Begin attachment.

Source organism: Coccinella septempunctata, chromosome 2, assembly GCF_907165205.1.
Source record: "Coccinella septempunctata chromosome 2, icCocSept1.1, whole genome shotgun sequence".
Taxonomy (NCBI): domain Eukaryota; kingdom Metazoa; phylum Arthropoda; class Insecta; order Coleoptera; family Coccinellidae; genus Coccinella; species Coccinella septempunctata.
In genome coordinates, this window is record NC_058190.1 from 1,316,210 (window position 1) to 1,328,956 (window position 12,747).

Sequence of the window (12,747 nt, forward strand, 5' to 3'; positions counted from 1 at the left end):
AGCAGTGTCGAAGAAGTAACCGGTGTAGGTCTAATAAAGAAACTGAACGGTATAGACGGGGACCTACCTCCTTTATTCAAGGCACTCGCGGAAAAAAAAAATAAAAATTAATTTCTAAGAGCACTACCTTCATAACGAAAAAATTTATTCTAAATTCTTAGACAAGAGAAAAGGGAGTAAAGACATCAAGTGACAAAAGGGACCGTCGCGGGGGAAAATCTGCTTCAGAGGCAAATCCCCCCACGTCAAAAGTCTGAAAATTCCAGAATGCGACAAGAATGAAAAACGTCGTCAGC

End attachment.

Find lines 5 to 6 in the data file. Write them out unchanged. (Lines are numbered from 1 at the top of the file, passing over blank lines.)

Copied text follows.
Sequence of the window (12,747 nt, forward strand, 5' to 3'; positions counted from 1 at the left end):
AGCAGTGTCGAAGAAGTAACCGGTGTAGGTCTAATAAAGAAACTGAACGGTATAGACGGGGACCTACCTCCTTTATTCAAGGCACTCGCGGAAAAAAAAAATAAAAATTAATTTCTAAGAGCACTACCTTCATAACGAAAAAATTTATTCTAAATTCTTAGACAAGAGAAAAGGGAGTAAAGACATCAAGTGACAAAAGGGACCGTCGCGGGGGAAAATCTGCTTCAGAGGCAAATCCCCCCACGTCAAAAGTCTGAAAATTCCAGAATGCGACAAGAATGAAAAACGTCGTCAGC